inflation increased by 0.3 percent in February and 0.1 percent in March, which, looking forward, translates into yearly inflation rates of 3.8 percent and 1.4 percent. But that’s not what most people hear about because the annual inflation rates reported by the BEA and media for any month are based on how much prices increased over the year that ended that month. That translates into annual inflation rates of 5.1 percent for February and 4.2 percent for March because both rates incorporate the high inflation back from the spring and summer of 2022.
……Overall personal disposable income, adjusted for inflation, jumped at an 8 percent annual rate in the first quarter of this year, following gains of 3.2 percent and 5 percent in last year’s third and fourth quarters. Much of that growth came from the extraordinary job gains under Biden since every newly hired worker adds to total disposable income. Over the last three quarters of healthy income growth, more than 3 million Americans found employment—nearly 1.3 million in the third quarter of 2022, another 853,000 in the fourth quarter, and 885,000 more in the first quarter of this year.
Even so, the real disposable incomes of Americans on a per capita basis also rose sharply over the past nine months, increasing at annual rates of 1.8 percent in the first quarter of this year on top of gains of 1.1 percent in the fourth quarter of last year and 0.6 percent in the third quarter. That comes to increases in real disposable incomes of 3.6 percent per person on an annual basis over the past nine months. That’s something for Democrats to crow about, given that yearly, inflation-adjusted income gains under Trump averaged 2.5 percent per person in 2017, 2018, and 2019. Setting aside 2020, when trillions of dollars in emergency federal aid artificially drove up the personal income numbers, the last time Americans saw real per capita incomes grow so strongly was in 1998 and 2000, when Bill Clinton was president.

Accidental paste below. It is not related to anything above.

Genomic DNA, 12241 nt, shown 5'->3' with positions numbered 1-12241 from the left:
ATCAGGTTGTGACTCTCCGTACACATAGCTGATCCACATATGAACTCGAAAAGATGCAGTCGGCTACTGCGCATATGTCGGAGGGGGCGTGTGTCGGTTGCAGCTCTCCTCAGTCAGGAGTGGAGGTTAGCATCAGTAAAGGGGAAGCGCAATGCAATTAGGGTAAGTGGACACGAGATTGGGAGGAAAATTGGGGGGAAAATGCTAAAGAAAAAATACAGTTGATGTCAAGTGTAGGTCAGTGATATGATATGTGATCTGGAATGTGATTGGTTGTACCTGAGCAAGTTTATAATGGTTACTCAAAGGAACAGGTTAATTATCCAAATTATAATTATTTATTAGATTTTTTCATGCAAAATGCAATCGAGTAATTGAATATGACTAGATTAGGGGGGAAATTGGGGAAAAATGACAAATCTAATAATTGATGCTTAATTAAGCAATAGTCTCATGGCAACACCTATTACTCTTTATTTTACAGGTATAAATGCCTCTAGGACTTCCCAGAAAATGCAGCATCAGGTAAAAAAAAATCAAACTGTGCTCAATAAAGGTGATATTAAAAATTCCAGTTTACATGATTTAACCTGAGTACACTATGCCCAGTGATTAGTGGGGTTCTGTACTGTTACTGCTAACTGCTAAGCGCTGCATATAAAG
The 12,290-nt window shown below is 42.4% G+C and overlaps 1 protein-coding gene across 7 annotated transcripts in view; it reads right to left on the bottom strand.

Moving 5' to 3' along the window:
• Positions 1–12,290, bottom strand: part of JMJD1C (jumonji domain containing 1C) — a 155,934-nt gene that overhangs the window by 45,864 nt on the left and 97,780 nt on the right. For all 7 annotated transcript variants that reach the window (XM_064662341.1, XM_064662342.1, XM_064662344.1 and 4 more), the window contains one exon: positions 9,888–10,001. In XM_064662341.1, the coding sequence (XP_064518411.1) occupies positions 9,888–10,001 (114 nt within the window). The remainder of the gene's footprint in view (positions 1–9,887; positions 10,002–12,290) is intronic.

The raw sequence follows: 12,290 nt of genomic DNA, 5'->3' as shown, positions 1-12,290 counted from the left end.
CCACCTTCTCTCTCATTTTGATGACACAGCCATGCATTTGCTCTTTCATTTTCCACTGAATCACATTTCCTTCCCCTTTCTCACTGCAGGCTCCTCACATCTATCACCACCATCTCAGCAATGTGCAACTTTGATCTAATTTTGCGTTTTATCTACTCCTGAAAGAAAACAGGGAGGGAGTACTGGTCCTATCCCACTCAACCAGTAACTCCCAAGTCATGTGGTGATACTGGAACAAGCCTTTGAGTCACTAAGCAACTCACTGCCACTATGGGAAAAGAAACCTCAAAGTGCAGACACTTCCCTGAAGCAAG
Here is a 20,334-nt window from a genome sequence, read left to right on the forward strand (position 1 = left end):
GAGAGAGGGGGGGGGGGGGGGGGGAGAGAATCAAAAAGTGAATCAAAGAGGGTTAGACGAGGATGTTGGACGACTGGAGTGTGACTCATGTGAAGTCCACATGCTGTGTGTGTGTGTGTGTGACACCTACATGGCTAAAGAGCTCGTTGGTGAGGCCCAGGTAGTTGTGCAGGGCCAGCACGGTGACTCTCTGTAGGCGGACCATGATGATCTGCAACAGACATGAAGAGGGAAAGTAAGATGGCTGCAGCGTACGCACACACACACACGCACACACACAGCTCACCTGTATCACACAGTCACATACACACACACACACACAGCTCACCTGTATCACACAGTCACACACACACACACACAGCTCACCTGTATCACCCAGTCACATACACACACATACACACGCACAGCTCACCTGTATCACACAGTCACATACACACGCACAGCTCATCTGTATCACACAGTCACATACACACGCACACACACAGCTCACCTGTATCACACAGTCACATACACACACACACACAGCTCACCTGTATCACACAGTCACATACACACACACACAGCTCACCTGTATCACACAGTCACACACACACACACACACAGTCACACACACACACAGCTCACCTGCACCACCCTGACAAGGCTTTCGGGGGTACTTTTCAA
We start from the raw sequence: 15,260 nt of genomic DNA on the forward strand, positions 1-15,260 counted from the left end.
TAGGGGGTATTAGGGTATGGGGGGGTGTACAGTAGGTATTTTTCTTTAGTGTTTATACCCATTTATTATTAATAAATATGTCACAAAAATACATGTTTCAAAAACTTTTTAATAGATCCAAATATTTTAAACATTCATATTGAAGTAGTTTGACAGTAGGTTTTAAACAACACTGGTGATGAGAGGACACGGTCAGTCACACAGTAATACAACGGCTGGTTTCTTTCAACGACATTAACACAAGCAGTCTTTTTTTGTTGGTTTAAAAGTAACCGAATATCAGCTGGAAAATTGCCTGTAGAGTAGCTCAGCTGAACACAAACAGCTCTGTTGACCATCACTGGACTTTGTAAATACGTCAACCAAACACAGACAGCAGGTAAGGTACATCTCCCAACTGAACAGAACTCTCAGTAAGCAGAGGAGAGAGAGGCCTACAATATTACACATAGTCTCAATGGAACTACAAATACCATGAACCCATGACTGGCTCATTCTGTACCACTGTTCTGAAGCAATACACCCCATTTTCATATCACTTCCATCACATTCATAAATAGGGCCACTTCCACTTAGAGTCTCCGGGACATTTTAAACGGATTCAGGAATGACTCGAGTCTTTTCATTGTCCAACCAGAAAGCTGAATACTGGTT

Ok, that’s a lot to digest. Understand. I am still trying to make sense of it all too.
But here’s my basic plea - like what we learned with electoral analysis last year, those writing and studying the economy have to go deeper into the data and work a bit harder to get a more accurate picture of what is happening. The relentlessly negative representation of the American economy we hear about and is showing up in many polls is just not confirmed by economic data; other attitudinal data available to us also challenges this narrative; and when there is conflicting data like this then the foundational narrative cannot be counted on to be correct. And in this case, it isn’t correct. Like the red wave was wrong last year.
What is correct is this:
The American economy is historically strong; workers are doing really well and are content in their jobs; we are not headed towards recession; and inflation, a global phenomenon driven in part by COVID disruptions and Russia/OPEC, has been too high but is coming down to manageable levels.
Despite enormous challenges, Joe Biden has been a good President. The country is better off today. And because of this success, and the fear it means the President will be re-elected, Kevin McCarthy and Donald Trump are now trying to blow it all to pieces.
Let me know what you think of all this, and keep working hard all - Simon